While many field studies have provided this same result, the authors can dissect their model and provide an explanation for how this switch occurs. They suggest that control of pathogens via antibiotic activity is the key to pathogen exclusion. Moreover, the modeled system exhibits two stable states: one dominated by antibiotic-producing beneficial bacteria and one pathogen-dominated. Even slow increases in temperature result in sudden switches between these states.
Testing the generality of their results further, Mao-Jones and colleagues increased the complexity of their model. Despite appearances, the surface mucus layer on corals is not homogenous and is continually changing as new mucus is produced by the corals and older mucus is lost into the surrounding water. In this new model, the authors introduced a gradient in nutrient and microbe concentrations from the coral surface to the surrounding water, and they included the production and loss of mucus from the coral. This could lead to very different results. For example, spatial variability in the mucus could lead to stable coexistence of both beneficial and pathogenic bacteria. Pathogens could invade areas of the mucus with fewer beneficial bacteria and escape the effects of antibiotics.
Strikingly, this is not the case. The contingent exclusion of pathogens followed by a sudden switch to pathogen dominance still occurs in this new model. The authors examined the sensitivity of this analysis and result, varying individual inputs to see if the result is dependent on one particular model parameter. Despite increasing the growth rates of invading pathogens, then changing the rates at which beneficial and pathogenic bacteria can move through the mucus, the same qualitative result holds.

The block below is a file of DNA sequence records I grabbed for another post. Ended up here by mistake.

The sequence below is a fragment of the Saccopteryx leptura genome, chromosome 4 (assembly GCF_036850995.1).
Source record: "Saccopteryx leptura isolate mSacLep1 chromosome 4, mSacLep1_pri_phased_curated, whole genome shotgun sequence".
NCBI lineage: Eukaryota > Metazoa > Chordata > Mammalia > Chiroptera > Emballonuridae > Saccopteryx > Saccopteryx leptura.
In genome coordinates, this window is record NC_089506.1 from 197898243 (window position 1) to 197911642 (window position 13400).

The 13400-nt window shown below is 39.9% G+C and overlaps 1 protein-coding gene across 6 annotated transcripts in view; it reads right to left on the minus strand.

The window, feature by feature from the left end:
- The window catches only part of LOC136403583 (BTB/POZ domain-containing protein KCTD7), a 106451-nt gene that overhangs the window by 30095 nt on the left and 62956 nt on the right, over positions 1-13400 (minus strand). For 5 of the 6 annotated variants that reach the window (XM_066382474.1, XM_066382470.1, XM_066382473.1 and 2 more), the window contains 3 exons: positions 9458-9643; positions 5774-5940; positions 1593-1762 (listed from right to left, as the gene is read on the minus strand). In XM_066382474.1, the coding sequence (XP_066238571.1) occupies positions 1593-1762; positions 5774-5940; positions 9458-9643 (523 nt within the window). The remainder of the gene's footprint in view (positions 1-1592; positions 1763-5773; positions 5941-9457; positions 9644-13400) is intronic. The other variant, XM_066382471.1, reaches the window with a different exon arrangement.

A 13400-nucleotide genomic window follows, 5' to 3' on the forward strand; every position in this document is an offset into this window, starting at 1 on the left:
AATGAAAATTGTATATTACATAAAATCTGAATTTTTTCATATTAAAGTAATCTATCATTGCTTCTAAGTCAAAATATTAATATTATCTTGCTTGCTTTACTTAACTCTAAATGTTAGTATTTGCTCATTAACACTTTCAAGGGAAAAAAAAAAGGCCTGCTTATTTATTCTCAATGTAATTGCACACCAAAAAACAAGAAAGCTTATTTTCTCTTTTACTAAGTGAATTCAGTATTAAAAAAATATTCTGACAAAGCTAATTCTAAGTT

These results are also sobering. The authors' model also replicates the pattern observed many times across many different coral reefs in which coral diseases persist long after water temperatures have returned to normal. More than six months following the 2005 temperature increases in the northeastern Caribbean, apparently recovering elkhorn corals Acropora palmata in Florida still showed no sign of antibiotic activity in the surface mucus layer. Only when conditions become unusually unfavorable to pathogens can beneficial bacteria in the coral mucus layer return to dominance and play their role in protecting the coral from invading pathogens. In the northeast Caribbean in 2005, these circumstances arose too late for many corals.
Mao-Jones and colleagues address just one important interaction between beneficial and pathogenic bacteria in coral mucus. As with many such studies, the results provide insights into one aspect of pathogen invasion and also lead to many more questions. Why, for example, does antibiotic production decline as sea temperatures increase? How are these bacterial interactions in the mucus layer altered by an immune response from the coral itself? Future field and modeling studies will hopefully provide new insights into these questions.
But as they watch the development of the El Nino currently affecting the Pacific Ocean, researchers brace themselves for another potential summer of high ocean temperatures, coral bleaching, and disease. In the meantime, it's worth noting a broad practical implication of the authors' findings in this paper: preventing the sudden switch to pathogen dominance by tackling stressors, such as poor water quality, may still be easier than reversing the shift to pathogen dominance once it has occurred.
Mao-Jones J, Ritchie KB, Jones LE, Ellner SP (2010) How Microbial Community Composition Regulates Coral Disease Development. doi:10.1371/journal.pbio.1000345
The author has declared that no competing interests exist.